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LA keeps 2024 deadline for Olympic projects despite winning 2028 bid

(Kaley Powers/Daily Bruin)

By Madeleine Pauker

Aug. 7, 2017 12:23 a.m.

Correction: The original version of this article incorrectly stated that UCLA will host indoor volleyball, field hockey and water polo on campus during the games. In fact, UCLA will not be hosting these sports.

Little will change in Los Angeles’ plans for the Olympic Games despite Monday’s announcement that it would host the games in 2028, four years later than its original bid.

The International Olympic Committee considered both Los Angeles and Paris to host the 2024 Games, but organizers reached an agreement for Los Angeles to host the games in 2028 and for Paris to host in 2024. In September, the IOC will ratify the decision in a meeting in Peru.

Los Angeles will still complete several transportation projects it advertised to support its 2024 bid by 2024, said Metro spokesperson Dave Sotero. The 2028 date has also left the details of Los Angeles’ bid and UCLA’s role in the games unchanged, said LA 2024 Olympic Bid Committee spokesperson Jeff Millman.

Metro officials asked for federal funding to finish constructing the Purple Line Extension, which will connect Westwood to downtown Los Angeles, by 2024 in anticipation of Los Angeles hosting the 2024 Games. Metro will still complete the Purple Line Extension and other projects meant to support the Olympics by 2024, Sotero said.

Olympic athletes and support personnel will live on the Hill during the 2028 Games and train at Drake Stadium, according to the bid book. Athletes will use the Ronald Reagan UCLA Medical Center and the Harbor-UCLA Medical Center in Torrance for medical services.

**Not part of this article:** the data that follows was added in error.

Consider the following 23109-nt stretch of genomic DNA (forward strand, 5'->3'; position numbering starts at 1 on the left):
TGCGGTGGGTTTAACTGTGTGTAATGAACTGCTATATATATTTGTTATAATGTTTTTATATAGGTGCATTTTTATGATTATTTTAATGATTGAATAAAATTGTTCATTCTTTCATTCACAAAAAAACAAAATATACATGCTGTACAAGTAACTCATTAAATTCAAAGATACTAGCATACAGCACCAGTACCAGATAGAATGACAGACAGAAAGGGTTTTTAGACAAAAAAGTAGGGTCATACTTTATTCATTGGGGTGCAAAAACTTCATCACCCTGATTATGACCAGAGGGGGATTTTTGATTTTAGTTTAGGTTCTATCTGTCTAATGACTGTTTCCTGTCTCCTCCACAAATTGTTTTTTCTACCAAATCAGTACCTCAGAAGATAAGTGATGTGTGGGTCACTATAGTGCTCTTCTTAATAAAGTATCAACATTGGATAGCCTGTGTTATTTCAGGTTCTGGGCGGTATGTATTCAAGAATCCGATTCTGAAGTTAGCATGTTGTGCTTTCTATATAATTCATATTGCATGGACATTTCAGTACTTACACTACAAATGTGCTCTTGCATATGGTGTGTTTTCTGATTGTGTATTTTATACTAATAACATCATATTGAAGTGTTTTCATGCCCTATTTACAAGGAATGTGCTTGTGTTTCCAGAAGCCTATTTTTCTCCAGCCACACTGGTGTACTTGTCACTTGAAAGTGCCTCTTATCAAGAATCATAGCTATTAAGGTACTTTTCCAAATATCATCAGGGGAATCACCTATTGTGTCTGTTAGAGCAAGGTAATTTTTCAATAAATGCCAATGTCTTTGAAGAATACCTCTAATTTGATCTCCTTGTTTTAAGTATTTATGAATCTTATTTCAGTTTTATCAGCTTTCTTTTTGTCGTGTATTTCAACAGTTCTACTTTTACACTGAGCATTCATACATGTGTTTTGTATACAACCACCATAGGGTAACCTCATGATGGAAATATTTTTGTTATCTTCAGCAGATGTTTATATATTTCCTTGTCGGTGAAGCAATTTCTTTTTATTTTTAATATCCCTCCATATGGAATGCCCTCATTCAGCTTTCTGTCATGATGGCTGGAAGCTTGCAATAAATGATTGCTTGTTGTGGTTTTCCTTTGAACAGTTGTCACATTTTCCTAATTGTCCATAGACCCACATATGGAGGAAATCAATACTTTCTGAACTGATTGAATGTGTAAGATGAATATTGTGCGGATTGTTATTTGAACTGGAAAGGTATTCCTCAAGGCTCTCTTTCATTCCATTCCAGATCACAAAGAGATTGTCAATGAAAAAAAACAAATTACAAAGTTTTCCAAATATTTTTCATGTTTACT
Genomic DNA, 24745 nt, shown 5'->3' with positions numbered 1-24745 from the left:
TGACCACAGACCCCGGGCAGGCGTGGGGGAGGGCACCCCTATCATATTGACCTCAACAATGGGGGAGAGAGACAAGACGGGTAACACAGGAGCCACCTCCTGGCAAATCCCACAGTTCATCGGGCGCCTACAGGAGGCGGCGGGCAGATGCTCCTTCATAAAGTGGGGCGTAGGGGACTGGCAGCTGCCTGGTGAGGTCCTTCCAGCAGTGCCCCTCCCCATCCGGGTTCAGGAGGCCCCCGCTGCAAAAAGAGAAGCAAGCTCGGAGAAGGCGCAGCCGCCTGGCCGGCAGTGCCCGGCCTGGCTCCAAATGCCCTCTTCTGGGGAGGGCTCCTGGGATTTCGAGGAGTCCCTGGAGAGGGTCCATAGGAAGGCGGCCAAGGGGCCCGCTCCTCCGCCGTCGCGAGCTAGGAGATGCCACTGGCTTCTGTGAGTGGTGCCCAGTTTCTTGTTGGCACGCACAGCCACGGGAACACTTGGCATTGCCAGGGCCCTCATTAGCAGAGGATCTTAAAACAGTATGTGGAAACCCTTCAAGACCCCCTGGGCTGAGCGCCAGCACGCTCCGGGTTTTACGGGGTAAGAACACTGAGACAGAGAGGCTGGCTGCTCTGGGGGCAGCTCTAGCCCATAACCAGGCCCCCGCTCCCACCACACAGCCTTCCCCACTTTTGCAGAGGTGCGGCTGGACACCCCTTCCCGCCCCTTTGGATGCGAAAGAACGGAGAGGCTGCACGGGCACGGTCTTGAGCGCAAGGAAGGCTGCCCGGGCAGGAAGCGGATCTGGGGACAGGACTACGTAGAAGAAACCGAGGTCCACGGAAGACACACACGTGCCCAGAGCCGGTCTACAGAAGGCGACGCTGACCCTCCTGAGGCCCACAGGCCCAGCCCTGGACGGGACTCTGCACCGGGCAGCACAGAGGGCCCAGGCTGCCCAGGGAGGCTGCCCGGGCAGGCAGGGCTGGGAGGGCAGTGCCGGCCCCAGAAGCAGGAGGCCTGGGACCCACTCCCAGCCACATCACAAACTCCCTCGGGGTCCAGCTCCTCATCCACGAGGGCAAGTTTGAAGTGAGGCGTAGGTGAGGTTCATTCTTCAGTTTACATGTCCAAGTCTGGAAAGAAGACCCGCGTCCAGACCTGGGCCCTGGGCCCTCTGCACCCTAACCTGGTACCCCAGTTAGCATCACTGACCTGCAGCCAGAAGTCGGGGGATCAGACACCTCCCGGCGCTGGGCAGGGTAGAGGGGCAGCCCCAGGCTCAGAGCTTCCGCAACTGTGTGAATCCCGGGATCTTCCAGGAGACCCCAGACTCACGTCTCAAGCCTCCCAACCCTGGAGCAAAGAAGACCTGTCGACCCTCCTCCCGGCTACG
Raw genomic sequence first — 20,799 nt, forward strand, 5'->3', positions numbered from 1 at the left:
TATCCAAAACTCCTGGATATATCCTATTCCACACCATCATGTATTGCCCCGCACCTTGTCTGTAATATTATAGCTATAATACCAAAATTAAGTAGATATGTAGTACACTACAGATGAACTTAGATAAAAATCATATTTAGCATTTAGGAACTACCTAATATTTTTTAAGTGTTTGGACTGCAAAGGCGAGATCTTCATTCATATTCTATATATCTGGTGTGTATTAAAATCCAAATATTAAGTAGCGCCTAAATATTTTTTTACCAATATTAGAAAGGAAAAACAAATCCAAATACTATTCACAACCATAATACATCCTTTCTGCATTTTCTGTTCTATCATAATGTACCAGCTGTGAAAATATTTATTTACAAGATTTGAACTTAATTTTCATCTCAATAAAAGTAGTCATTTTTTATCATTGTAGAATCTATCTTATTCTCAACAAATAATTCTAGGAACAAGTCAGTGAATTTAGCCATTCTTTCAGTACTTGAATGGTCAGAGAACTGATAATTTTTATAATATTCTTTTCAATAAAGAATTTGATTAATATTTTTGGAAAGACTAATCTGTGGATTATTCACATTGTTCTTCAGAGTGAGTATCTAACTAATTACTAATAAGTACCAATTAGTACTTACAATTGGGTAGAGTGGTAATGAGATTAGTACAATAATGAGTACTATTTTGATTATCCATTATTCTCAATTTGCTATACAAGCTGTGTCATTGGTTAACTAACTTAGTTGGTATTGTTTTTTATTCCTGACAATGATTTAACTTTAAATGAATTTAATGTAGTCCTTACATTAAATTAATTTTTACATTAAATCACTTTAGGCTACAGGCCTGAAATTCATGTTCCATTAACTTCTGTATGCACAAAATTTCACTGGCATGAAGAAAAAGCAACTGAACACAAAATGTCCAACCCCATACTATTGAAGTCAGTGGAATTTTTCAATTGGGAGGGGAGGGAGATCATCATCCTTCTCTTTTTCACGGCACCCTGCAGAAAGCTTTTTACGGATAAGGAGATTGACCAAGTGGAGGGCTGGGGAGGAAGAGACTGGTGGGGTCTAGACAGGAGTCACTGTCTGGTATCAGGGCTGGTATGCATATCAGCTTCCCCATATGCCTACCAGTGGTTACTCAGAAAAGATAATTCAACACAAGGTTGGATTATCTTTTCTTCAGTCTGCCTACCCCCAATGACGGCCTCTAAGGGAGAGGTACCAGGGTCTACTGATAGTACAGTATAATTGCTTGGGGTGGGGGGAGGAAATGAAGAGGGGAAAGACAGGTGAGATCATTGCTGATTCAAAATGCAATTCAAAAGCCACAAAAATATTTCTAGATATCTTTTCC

Zev Yaroslavsky, a former Los Angeles city council member, said he thinks it will be beneficial for Metro projects originally tied to the 2024 Games to be up and running for a few years before Los Angeles hosts the Olympics.

“Having 2028 as the horizon makes it much more likely that many projects associated with the games will get done for the games,” Yaroslavsky said.

He added he thinks Los Angeles’ bid will be cost-effective because the city will use existing athletic facilities and housing, including the UCLA campus, to support the games.

“If the (Los Angeles) organizing committee continues to operate with fiscal discipline, it’s possible these games could be run without a deficit, even at a surplus,” Yaroslavsky said. “(Los Angeles) is the most capable city in the world to stage the games at the lowest possible cost.”

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Madeleine Pauker | Managing editor
Pauker was the managing editor from 2017-2018. She was previously an assistant news editor for the City beat and a reporter for the City beat.
Pauker was the managing editor from 2017-2018. She was previously an assistant news editor for the City beat and a reporter for the City beat.
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